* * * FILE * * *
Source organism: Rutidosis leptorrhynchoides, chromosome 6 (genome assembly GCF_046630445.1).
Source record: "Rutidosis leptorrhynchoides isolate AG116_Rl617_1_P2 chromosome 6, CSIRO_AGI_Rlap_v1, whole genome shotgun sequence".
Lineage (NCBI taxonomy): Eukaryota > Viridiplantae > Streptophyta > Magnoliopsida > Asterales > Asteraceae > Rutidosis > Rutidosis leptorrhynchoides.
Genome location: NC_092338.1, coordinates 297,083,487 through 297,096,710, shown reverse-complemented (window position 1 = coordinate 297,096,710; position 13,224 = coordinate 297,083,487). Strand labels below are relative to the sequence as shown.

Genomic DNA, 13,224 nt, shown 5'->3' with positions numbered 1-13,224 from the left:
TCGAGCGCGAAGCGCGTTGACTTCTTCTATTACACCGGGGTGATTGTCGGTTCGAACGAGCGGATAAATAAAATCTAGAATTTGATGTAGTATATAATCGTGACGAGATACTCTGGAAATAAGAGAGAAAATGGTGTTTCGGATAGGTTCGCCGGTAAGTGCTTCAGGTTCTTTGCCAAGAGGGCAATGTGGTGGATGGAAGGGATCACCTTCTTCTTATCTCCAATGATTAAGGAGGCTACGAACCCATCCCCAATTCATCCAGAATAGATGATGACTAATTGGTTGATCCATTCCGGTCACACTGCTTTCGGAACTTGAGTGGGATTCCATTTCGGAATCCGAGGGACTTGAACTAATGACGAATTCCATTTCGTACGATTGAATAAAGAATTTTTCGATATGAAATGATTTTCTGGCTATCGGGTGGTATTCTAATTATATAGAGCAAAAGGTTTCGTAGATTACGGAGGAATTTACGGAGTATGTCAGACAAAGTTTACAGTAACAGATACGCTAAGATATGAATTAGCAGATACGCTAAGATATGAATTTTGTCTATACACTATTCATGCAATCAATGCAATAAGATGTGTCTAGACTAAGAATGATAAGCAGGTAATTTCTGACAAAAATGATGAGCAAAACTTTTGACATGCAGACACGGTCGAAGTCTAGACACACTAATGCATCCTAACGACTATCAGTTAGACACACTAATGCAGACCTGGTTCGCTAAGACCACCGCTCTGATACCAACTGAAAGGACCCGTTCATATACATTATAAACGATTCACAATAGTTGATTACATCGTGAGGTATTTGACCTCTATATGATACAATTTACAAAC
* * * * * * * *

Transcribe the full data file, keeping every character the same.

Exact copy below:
Source organism: Rutidosis leptorrhynchoides, chromosome 6 (genome assembly GCF_046630445.1).
Source record: "Rutidosis leptorrhynchoides isolate AG116_Rl617_1_P2 chromosome 6, CSIRO_AGI_Rlap_v1, whole genome shotgun sequence".
Lineage (NCBI taxonomy): Eukaryota > Viridiplantae > Streptophyta > Magnoliopsida > Asterales > Asteraceae > Rutidosis > Rutidosis leptorrhynchoides.
Genome location: NC_092338.1, coordinates 297,083,487 through 297,096,710, shown reverse-complemented (window position 1 = coordinate 297,096,710; position 13,224 = coordinate 297,083,487). Strand labels below are relative to the sequence as shown.

Genomic DNA, 13,224 nt, shown 5'->3' with positions numbered 1-13,224 from the left:
TCGAGCGCGAAGCGCGTTGACTTCTTCTATTACACCGGGGTGATTGTCGGTTCGAACGAGCGGATAAATAAAATCTAGAATTTGATGTAGTATATAATCGTGACGAGATACTCTGGAAATAAGAGAGAAAATGGTGTTTCGGATAGGTTCGCCGGTAAGTGCTTCAGGTTCTTTGCCAAGAGGGCAATGTGGTGGATGGAAGGGATCACCTTCTTCTTATCTCCAATGATTAAGGAGGCTACGAACCCATCCCCAATTCATCCAGAATAGATGATGACTAATTGGTTGATCCATTCCGGTCACACTGCTTTCGGAACTTGAGTGGGATTCCATTTCGGAATCCGAGGGACTTGAACTAATGACGAATTCCATTTCGTACGATTGAATAAAGAATTTTTCGATATGAAATGATTTTCTGGCTATCGGGTGGTATTCTAATTATATAGAGCAAAAGGTTTCGTAGATTACGGAGGAATTTACGGAGTATGTCAGACAAAGTTTACAGTAACAGATACGCTAAGATATGAATTAGCAGATACGCTAAGATATGAATTTTGTCTATACACTATTCATGCAATCAATGCAATAAGATGTGTCTAGACTAAGAATGATAAGCAGGTAATTTCTGACAAAAATGATGAGCAAAACTTTTGACATGCAGACACGGTCGAAGTCTAGACACACTAATGCATCCTAACGACTATCAGTTAGACACACTAATGCAGACCTGGTTCGCTAAGACCACCGCTCTGATACCAACTGAAAGGACCCGTTCATATACATTATAAACGATTCACAATAGTTGATTACATCGTGAGGTATTTGACCTCTATATGATACAATTTACAAAC